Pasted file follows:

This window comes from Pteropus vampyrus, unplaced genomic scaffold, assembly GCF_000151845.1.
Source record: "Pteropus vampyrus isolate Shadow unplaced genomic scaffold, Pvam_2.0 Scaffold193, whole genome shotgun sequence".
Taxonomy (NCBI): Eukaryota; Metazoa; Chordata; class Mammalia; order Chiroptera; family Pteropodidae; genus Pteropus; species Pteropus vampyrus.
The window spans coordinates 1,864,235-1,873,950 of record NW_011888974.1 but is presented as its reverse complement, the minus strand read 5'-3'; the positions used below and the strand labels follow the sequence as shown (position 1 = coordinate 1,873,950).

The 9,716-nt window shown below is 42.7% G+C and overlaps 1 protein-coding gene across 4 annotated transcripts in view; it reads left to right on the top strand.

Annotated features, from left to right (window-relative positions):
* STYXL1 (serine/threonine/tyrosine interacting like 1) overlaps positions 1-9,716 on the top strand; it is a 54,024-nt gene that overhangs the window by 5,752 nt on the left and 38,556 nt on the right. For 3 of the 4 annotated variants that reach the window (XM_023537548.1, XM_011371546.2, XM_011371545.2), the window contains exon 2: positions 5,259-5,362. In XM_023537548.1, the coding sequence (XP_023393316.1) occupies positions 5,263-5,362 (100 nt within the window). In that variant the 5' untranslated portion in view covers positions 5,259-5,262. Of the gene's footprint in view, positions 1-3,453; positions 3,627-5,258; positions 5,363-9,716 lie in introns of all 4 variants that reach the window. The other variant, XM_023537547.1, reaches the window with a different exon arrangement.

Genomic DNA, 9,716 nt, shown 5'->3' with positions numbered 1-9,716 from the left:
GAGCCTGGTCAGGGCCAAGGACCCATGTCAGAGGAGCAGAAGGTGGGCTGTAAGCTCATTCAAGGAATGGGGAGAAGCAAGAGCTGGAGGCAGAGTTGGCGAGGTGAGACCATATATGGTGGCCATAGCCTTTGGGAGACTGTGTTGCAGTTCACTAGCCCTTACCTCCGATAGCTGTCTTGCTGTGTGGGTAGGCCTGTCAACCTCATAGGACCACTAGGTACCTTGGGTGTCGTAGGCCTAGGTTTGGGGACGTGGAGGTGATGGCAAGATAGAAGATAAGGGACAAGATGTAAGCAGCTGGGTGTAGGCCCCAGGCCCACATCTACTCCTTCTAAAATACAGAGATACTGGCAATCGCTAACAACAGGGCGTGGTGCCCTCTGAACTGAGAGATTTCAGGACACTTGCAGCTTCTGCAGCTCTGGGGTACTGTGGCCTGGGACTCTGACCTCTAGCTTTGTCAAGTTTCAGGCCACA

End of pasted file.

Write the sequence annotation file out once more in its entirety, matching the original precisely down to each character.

This window comes from Pteropus vampyrus, unplaced genomic scaffold, assembly GCF_000151845.1.
Source record: "Pteropus vampyrus isolate Shadow unplaced genomic scaffold, Pvam_2.0 Scaffold193, whole genome shotgun sequence".
Taxonomy (NCBI): Eukaryota; Metazoa; Chordata; class Mammalia; order Chiroptera; family Pteropodidae; genus Pteropus; species Pteropus vampyrus.
The window spans coordinates 1,864,235-1,873,950 of record NW_011888974.1 but is presented as its reverse complement, the minus strand read 5'-3'; the positions used below and the strand labels follow the sequence as shown (position 1 = coordinate 1,873,950).

The 9,716-nt window shown below is 42.7% G+C and overlaps 1 protein-coding gene across 4 annotated transcripts in view; it reads left to right on the top strand.

Annotated features, from left to right (window-relative positions):
* STYXL1 (serine/threonine/tyrosine interacting like 1) overlaps positions 1-9,716 on the top strand; it is a 54,024-nt gene that overhangs the window by 5,752 nt on the left and 38,556 nt on the right. For 3 of the 4 annotated variants that reach the window (XM_023537548.1, XM_011371546.2, XM_011371545.2), the window contains exon 2: positions 5,259-5,362. In XM_023537548.1, the coding sequence (XP_023393316.1) occupies positions 5,263-5,362 (100 nt within the window). In that variant the 5' untranslated portion in view covers positions 5,259-5,262. Of the gene's footprint in view, positions 1-3,453; positions 3,627-5,258; positions 5,363-9,716 lie in introns of all 4 variants that reach the window. The other variant, XM_023537547.1, reaches the window with a different exon arrangement.

Genomic DNA, 9,716 nt, shown 5'->3' with positions numbered 1-9,716 from the left:
GAGCCTGGTCAGGGCCAAGGACCCATGTCAGAGGAGCAGAAGGTGGGCTGTAAGCTCATTCAAGGAATGGGGAGAAGCAAGAGCTGGAGGCAGAGTTGGCGAGGTGAGACCATATATGGTGGCCATAGCCTTTGGGAGACTGTGTTGCAGTTCACTAGCCCTTACCTCCGATAGCTGTCTTGCTGTGTGGGTAGGCCTGTCAACCTCATAGGACCACTAGGTACCTTGGGTGTCGTAGGCCTAGGTTTGGGGACGTGGAGGTGATGGCAAGATAGAAGATAAGGGACAAGATGTAAGCAGCTGGGTGTAGGCCCCAGGCCCACATCTACTCCTTCTAAAATACAGAGATACTGGCAATCGCTAACAACAGGGCGTGGTGCCCTCTGAACTGAGAGATTTCAGGACACTTGCAGCTTCTGCAGCTCTGGGGTACTGTGGCCTGGGACTCTGACCTCTAGCTTTGTCAAGTTTCAGGCCACA